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  25.  44
    The Public Good That Does the Public Good: A New Reading of Mohism.Whalen Lai - 1993 - Asian Philosophy 3 (2):125 – 141.
    Abstract Mohism has long been misrepresented. Mo?tzu is usually called a utilitarian because he preached a universal love that must benefit. Yet Mencius, who pined the (...)Confucian way of virtue (humaneness and righteousness) against Mo?tzu's way of benefit, basically borrowed Mo?tzu's thesis: that the root cause of chaos is this lack of love?except Mencius renamed it the desire for personal benefit. Yet Mo?tzu only championed ?benefit? to head off its opposite, ?harm?, specifically the harm done by Confucians who with good intent (love) perpetuated rites that did people more harm than good. Mo?tzu wanted his universal love to be the public good that would actually do the public good (i.e. benefit the collective). And he derived this from Confucius? teaching of ?Love (all) men? and his Golden Rule: Render not what others would not desire. No man desires harm. As a critic of Confucian rites (especially the prolonged funeral), Mo?tzu worked to replace the blind custom of rites with his rational measure of ?rightness?: what is right must do good (i.e. benefit the intended recipient). It is not true that Mohists were ?joyless? ascetics; they would gladly celebrate a good harvest with wine and folk song?not expensive court music?with the people. Since Mohist discourse is ?public? (that is, accountable), it is also only proper that what is ?right? should be outer (means?end efficacy) and not inner as Mencius would insist. (shrink)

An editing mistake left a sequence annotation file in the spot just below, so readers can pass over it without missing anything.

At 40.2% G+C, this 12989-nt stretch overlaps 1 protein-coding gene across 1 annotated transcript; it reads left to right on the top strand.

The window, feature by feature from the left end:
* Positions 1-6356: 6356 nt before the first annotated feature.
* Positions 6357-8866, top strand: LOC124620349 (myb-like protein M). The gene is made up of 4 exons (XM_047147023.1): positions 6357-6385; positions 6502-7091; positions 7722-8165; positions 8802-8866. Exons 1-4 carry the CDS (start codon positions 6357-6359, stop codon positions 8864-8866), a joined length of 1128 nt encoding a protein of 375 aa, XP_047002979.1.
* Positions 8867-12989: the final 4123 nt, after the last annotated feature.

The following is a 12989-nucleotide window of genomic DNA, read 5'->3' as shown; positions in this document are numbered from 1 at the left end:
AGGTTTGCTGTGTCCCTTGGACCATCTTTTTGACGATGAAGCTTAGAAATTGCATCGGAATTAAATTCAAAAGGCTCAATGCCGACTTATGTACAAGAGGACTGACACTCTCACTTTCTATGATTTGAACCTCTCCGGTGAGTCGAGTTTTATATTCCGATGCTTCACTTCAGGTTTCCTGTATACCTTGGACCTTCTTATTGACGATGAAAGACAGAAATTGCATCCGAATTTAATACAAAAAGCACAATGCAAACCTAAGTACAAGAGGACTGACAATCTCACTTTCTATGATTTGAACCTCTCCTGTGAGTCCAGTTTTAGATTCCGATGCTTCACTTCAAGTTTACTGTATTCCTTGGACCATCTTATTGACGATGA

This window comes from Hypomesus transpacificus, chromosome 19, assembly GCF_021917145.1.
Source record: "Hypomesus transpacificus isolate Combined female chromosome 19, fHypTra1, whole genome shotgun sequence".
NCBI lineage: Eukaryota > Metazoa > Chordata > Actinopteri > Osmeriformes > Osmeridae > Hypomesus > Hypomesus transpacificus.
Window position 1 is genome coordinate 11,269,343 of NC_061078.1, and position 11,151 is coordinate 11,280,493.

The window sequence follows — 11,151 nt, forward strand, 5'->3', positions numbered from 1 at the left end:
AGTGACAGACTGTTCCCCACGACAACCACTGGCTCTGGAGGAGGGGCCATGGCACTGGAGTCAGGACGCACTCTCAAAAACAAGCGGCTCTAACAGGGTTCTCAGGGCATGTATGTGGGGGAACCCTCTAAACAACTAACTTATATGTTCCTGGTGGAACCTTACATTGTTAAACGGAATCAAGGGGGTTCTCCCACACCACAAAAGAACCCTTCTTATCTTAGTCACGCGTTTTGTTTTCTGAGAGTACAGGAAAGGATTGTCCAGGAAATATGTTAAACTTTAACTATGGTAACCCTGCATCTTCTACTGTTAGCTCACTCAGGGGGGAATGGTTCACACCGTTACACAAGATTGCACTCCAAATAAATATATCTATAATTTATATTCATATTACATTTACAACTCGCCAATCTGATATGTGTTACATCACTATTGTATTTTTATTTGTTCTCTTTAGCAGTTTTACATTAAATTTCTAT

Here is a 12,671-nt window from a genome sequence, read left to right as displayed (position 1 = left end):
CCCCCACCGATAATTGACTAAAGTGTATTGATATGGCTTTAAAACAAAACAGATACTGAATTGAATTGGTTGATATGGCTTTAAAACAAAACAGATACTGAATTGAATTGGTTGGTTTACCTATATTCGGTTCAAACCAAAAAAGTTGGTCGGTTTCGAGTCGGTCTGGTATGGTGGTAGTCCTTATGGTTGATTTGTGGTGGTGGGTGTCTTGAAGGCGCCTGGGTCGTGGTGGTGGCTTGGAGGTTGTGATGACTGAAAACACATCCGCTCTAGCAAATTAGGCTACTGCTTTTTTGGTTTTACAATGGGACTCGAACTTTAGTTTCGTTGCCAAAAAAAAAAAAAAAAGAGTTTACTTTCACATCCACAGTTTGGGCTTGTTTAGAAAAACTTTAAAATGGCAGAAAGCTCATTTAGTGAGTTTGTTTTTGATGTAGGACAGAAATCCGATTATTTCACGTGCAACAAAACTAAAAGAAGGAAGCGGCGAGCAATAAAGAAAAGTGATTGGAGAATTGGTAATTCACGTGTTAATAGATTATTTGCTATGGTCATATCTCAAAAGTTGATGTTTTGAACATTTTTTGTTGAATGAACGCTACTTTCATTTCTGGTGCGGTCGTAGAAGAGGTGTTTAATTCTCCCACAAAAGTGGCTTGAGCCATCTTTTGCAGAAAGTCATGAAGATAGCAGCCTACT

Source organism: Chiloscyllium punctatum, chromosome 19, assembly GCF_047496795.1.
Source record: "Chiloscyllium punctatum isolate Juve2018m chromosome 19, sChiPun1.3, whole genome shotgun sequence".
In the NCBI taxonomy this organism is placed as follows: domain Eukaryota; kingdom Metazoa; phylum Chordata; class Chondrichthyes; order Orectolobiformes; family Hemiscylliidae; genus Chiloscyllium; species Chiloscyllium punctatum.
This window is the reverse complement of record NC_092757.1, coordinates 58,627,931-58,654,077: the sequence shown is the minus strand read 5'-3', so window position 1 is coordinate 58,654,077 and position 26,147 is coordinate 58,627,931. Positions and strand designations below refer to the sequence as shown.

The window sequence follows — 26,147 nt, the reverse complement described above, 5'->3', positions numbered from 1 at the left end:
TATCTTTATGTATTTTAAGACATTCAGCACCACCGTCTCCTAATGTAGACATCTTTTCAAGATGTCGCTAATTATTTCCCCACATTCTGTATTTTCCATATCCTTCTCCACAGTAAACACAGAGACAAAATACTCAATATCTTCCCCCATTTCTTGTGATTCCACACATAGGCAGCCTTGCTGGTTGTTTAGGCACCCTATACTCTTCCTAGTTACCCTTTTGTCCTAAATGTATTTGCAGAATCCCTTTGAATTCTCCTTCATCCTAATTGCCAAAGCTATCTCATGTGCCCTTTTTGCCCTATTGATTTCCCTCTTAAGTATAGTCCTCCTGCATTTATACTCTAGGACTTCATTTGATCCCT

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  26.  15
    The Other and the Tragic Subject in Chinese Martial Arts Fiction, Viewed Through Lacans Schema L.Yen-Ying Lai - 2018 - International Journal of Žižek Studies 12 (1).
    This paper looks at the tragedy of Qiao Feng in Jin Yongs The Demi-Gods and the Semi-Devils. While it is common practice for Žižekean scholars (...)
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  27. Zai Ru Lai Fo Zhang Zhong: Zhang Dongsun He Ta de Shi Dai.Qing Dai - 2009 - Xianggang Zhong Wen da Xue Chu Ban She.
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  28. Xin Li Zi Yuan Lun Xi: Xin Li Xue de Li Shi, Xian Shi He Wei Lai de Xing Tai = the Explanation of Psychological Resources.Lujia Ge - 2010 - Zhongguo She Hui Ke Xue Chu Ban She.
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  29. 2100 Ke Ji da Wei Lai: Cong Xian Zai Dao 2100 Nian, Ke Ji Jiang Ru He Gai Bian Wo Men de Sheng Huo.Michio Kaku - 2012 - Shi Bao Wen Hua Chu Ban Qi Ye Gu Fen You Xian Gong Si.